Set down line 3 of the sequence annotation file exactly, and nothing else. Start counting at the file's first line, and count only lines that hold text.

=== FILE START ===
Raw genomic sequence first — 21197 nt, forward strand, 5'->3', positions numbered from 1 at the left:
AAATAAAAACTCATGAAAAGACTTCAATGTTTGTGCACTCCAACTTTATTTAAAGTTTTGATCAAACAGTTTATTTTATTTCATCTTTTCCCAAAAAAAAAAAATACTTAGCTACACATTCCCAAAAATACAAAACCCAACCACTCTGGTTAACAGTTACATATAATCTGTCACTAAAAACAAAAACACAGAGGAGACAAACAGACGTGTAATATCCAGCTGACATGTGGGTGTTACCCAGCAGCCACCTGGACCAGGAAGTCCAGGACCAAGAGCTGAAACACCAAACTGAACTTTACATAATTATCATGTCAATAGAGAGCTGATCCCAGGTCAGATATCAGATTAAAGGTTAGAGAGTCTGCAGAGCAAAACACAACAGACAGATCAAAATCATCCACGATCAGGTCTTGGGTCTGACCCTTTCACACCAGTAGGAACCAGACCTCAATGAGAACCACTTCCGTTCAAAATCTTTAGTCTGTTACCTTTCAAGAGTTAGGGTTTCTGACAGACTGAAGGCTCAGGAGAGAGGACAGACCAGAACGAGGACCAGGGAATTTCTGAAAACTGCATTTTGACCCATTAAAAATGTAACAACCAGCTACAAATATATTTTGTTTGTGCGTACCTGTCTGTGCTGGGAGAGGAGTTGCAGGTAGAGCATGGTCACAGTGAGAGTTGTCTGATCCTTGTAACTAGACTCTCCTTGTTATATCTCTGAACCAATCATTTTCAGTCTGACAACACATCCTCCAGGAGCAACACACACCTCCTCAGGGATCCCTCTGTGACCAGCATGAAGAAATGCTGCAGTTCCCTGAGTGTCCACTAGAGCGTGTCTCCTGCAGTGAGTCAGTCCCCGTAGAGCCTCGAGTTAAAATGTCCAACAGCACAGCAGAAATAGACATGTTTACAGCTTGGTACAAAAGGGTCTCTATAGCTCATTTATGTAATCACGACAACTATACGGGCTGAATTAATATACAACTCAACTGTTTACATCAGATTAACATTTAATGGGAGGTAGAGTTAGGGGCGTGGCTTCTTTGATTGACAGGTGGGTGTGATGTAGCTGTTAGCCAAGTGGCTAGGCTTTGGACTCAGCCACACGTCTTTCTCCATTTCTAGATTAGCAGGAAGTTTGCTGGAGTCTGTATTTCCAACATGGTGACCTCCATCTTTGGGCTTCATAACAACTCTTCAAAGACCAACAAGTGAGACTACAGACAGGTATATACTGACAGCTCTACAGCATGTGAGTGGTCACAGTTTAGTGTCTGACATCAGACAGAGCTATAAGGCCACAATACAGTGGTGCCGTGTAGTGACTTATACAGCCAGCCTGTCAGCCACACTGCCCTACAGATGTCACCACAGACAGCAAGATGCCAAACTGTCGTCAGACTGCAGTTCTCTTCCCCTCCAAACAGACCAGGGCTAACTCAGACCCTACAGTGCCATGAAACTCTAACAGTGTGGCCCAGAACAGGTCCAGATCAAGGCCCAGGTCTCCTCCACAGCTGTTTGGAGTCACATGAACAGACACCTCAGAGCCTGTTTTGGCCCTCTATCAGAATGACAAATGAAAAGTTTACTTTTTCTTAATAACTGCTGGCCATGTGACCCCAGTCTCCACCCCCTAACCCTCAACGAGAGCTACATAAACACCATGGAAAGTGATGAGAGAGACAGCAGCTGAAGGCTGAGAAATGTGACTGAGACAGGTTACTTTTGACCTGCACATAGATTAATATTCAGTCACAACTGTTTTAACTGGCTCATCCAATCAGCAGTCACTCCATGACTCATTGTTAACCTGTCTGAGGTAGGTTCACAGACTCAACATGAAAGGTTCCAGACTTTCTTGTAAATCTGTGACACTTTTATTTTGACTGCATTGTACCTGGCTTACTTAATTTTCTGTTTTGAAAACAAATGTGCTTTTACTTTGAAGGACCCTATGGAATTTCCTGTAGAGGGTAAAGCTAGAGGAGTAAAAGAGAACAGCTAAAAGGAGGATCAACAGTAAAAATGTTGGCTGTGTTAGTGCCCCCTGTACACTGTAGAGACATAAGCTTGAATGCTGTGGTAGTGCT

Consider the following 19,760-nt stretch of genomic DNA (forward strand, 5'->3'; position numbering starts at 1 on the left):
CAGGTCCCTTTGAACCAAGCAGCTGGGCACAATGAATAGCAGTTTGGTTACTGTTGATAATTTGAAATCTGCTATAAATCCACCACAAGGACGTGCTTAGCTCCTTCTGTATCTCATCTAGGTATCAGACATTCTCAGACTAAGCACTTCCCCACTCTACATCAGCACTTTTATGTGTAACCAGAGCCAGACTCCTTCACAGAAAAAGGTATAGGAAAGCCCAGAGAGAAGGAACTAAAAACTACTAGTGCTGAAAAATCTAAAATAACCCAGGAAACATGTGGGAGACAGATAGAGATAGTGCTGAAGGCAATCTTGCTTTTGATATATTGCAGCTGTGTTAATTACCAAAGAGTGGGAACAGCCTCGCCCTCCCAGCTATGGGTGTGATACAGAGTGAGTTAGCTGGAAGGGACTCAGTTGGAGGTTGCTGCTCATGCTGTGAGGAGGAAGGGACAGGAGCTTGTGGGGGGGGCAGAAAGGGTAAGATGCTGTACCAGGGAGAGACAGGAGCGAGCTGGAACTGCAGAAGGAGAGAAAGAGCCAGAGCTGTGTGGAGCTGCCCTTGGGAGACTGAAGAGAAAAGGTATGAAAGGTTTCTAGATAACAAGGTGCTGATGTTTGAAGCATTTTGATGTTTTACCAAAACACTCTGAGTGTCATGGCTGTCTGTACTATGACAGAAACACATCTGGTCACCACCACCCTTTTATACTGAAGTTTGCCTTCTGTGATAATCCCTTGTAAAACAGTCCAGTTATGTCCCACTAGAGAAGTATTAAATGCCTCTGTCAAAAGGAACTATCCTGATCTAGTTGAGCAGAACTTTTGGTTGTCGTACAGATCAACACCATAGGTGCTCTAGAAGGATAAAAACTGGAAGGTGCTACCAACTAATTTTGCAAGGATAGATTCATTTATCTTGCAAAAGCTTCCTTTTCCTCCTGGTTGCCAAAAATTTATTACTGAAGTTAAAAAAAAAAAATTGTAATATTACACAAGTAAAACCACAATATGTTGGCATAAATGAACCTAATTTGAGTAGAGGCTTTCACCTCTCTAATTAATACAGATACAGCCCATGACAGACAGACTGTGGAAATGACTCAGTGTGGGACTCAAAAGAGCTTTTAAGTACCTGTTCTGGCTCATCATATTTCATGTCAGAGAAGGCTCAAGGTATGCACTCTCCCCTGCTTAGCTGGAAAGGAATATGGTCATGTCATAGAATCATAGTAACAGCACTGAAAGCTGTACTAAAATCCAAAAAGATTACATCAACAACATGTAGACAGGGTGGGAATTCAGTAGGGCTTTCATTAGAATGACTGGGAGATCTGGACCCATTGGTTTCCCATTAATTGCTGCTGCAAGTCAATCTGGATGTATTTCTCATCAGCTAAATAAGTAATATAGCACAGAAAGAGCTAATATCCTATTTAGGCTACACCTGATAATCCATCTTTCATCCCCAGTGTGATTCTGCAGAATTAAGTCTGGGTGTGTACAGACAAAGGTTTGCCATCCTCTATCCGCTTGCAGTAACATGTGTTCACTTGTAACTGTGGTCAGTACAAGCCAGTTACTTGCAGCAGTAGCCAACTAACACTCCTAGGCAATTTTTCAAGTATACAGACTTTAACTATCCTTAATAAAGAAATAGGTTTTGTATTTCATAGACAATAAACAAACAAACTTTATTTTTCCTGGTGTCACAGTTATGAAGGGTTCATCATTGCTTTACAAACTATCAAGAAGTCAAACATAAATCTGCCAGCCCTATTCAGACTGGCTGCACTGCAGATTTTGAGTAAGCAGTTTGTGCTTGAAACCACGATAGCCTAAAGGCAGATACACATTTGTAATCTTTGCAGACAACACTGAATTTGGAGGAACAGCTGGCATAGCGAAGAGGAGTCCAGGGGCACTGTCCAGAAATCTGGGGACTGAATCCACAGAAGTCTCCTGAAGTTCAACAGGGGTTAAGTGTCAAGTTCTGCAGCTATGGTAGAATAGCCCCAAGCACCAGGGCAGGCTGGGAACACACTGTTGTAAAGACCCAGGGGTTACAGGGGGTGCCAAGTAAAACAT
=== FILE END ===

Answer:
Consider the following 19,760-nt stretch of genomic DNA (forward strand, 5'->3'; position numbering starts at 1 on the left):